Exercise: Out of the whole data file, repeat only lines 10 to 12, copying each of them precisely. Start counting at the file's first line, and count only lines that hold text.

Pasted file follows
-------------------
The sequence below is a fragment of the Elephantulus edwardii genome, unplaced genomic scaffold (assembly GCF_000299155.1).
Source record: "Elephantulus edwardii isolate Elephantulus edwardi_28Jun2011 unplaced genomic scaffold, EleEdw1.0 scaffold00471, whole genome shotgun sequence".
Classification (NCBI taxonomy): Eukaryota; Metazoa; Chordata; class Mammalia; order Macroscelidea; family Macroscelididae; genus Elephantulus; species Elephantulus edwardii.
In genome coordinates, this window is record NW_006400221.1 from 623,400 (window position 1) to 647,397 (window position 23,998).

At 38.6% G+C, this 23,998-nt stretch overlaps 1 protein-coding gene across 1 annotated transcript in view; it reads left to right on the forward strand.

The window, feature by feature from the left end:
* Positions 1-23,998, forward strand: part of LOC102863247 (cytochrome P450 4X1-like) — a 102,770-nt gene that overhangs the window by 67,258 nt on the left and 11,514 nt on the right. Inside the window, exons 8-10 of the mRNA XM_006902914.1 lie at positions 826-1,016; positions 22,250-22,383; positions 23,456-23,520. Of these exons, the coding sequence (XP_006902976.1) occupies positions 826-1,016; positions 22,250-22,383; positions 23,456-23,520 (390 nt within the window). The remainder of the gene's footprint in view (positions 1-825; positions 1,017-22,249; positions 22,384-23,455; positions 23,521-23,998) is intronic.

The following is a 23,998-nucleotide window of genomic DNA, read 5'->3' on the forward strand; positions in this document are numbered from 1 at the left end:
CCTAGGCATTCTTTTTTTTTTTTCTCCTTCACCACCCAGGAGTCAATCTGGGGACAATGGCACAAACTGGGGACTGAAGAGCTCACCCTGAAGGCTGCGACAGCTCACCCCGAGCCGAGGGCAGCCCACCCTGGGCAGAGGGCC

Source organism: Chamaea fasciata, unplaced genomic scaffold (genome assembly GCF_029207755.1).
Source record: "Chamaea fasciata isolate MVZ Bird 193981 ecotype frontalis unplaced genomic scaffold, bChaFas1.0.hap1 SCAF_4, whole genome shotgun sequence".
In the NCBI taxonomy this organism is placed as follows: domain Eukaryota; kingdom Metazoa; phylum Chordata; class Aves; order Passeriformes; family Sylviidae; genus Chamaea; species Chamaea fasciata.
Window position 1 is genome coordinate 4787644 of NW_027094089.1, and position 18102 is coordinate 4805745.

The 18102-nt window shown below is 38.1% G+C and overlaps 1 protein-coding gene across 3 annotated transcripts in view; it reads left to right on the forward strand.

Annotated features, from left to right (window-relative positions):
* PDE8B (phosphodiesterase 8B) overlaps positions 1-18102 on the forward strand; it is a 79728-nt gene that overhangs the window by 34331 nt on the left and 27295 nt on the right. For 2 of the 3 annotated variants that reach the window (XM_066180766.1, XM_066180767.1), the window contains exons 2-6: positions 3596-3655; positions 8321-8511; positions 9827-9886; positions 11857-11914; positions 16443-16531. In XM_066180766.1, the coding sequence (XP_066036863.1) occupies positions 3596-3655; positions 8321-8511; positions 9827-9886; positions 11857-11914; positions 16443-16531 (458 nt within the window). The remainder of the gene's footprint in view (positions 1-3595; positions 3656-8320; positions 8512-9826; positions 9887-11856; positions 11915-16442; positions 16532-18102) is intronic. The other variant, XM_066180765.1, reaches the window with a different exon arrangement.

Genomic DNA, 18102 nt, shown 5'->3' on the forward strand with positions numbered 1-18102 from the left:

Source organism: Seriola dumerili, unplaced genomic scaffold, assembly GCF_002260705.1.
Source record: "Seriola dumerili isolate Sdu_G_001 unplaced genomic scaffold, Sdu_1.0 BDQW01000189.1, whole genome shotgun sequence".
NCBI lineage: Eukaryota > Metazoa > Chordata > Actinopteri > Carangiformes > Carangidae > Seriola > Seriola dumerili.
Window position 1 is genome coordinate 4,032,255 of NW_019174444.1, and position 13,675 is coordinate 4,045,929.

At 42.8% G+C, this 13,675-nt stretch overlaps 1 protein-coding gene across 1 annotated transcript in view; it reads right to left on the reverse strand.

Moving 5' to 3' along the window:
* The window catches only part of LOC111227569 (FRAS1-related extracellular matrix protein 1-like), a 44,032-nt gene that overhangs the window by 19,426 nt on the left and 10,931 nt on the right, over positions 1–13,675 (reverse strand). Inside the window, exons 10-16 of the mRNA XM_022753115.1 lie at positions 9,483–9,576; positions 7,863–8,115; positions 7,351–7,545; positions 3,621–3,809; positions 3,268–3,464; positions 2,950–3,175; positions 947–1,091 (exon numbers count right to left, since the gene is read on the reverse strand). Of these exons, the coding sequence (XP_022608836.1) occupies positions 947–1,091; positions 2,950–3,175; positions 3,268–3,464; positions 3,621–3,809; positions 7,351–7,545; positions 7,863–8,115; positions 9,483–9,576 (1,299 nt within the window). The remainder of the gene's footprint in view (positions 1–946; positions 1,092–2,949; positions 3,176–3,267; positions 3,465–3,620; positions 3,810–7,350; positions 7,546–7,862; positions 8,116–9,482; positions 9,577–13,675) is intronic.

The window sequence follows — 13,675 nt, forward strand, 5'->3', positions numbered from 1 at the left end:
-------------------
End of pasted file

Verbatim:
Source organism: Chamaea fasciata, unplaced genomic scaffold (genome assembly GCF_029207755.1).
Source record: "Chamaea fasciata isolate MVZ Bird 193981 ecotype frontalis unplaced genomic scaffold, bChaFas1.0.hap1 SCAF_4, whole genome shotgun sequence".
In the NCBI taxonomy this organism is placed as follows: domain Eukaryota; kingdom Metazoa; phylum Chordata; class Aves; order Passeriformes; family Sylviidae; genus Chamaea; species Chamaea fasciata.